Giving other colleges an edge.
Although their goals are the same, colleges often find themselves in competition with one another for students and teachers alike. But at Camden County College, things are a little different. Having created and expanded an array of IT offerings, the Camden-based college decided to teach other educational institutions how to duplicate its success. Karen Kozachyn, the college’s director, chats about mentorship, Drexel University, and fishing instruction.
How exactly does the program work?
Technology Mentoring is a simple concept. Camden County College extends to the partnering college all of our expertise in program design plus marketing, laboratory set-up and equipment purchasing. We even teach the first few courses and allow prospective instructors from the partnering college to sit in and learn how to teach them. To ensure strong enrollments, we also conduct information/recruitment sessions for the prospective students on the partner’s campus. In return, Camden County College is compensated with one-half of the annual net revenue, until the partner feels ready to do IT training without us, and then we leave. To calculate the net revenue, we simply subtract all of the costs incurred by both partners–instructor compensation, hardware, software, books and advertising–from the total tuition generated. Then we divide the profit equally. It’s really quite simple for everyone.
How did the program get started?
The IT Mentoring program began as an informal agreement with Delaware County Community College in Pennsylvania. Knowing about our highly successful experience as a regional leader in IT certification training, DCCC asked us to help launch an IT certification department on one of their campuses. In the first year, the partnership offered CompTIA A+ and MCSE certifications. The program was such a success that the following year the partnership was extended to include Certified Internet Webmaster. Since then, Technology Mentoring has been expanded to include several other partners, including, most recently, Drexel University in Philadelphia.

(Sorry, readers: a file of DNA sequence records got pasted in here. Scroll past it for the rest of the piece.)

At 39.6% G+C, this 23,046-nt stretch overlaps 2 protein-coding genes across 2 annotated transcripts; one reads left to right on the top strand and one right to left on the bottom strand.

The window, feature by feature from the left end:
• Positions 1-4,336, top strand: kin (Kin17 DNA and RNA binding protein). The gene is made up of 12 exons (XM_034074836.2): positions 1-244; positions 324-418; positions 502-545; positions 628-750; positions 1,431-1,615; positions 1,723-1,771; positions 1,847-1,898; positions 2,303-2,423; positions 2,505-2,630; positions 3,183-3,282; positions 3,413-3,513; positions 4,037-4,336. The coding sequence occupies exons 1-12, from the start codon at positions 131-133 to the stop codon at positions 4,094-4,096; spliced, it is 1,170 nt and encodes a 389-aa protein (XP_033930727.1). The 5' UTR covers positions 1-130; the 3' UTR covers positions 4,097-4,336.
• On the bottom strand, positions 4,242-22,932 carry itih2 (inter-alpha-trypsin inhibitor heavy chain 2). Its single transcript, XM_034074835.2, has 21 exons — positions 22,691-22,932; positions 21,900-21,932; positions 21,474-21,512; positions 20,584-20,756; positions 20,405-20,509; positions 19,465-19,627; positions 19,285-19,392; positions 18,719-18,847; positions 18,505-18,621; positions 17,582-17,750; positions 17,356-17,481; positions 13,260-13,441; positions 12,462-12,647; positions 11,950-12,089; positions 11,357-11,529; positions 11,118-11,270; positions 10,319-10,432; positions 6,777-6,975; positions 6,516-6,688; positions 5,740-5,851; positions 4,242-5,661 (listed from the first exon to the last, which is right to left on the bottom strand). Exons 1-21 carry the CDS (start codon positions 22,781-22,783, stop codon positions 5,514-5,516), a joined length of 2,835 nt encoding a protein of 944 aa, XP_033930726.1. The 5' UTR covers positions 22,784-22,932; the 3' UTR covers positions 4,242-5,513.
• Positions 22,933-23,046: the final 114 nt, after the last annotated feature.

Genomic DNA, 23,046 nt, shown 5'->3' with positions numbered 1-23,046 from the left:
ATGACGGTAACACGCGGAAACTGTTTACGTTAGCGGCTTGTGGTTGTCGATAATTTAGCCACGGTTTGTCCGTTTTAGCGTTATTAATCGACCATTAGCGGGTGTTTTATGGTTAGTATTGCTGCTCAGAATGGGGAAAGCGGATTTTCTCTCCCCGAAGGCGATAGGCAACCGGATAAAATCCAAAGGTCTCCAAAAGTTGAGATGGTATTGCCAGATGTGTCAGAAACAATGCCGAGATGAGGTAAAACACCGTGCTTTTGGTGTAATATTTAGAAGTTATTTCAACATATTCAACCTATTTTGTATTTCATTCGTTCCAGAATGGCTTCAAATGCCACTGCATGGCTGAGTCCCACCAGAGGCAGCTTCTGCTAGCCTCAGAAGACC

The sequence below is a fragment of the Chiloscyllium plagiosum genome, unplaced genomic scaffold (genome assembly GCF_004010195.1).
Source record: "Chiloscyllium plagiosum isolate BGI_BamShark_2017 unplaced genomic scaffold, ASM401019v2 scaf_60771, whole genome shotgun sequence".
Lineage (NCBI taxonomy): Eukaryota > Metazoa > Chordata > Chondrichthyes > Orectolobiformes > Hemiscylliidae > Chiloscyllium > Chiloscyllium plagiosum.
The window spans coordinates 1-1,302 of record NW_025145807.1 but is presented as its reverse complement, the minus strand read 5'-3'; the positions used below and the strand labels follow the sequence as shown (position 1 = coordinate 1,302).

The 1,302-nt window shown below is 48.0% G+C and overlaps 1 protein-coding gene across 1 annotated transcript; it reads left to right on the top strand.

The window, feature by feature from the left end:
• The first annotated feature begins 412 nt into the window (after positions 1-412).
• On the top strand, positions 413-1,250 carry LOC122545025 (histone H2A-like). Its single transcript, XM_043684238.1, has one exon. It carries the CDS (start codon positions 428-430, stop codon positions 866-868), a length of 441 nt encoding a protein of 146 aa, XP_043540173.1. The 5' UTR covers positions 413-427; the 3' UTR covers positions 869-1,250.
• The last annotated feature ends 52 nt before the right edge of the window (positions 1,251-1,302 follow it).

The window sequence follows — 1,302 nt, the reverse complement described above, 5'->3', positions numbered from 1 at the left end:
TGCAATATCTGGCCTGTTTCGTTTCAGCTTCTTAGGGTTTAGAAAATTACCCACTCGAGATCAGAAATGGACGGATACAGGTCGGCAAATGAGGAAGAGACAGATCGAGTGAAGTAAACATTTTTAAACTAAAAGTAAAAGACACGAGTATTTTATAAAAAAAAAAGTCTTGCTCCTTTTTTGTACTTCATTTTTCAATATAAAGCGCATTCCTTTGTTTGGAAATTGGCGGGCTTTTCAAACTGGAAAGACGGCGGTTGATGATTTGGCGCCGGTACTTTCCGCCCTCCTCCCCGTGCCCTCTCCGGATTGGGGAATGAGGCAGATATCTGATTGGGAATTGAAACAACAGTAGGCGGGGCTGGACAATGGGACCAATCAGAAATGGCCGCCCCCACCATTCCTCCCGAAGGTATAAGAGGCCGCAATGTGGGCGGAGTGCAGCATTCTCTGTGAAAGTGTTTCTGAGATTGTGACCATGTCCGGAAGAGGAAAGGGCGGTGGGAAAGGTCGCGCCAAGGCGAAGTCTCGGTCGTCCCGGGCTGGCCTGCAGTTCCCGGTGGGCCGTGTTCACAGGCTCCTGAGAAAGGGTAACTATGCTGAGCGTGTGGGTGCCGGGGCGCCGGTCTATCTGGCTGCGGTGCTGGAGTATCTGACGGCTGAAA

Why do you think this program is important?
Currently, there are a few profit-driven organizations that partner with community colleges to provide this service. Typically, however, for-profit partners demand long-term contracts, non-compete restrictions and as much as 75 percent of the gross revenue. Of course, they do most of the work–but they expect a very hefty financial return for that. And, years later, the college is still locked into the partnership. The difference is that while for-profit partners fish for you, Camden County College teaches our partners how to fish. Once our partners know how, all future profit is theirs.
The economy seems to have made it a little difficult for tech workers to find jobs. How do you predict what kind of skills will be needed after they leave school?
Camden County College has a highly motivated and talented technical team that focuses on “what’s next.” We believe in training and certifying our instructors and staff to understand the market-driven industry. They keep us ahead of the curve. And because we have the full support of the college president, we’re able to follow that curve wherever it leads.
What do you like best about the program?
Beyond the wonderful camaraderie we’ve been able to develop with our partners, the most exciting aspect of Technology Mentoring is the opportunity that it provides to ensure that reasonably priced, high-quality IT training is broadly available around the country. Camden County College is proud of its unique expertise and of its willingness to share that expertise with others.
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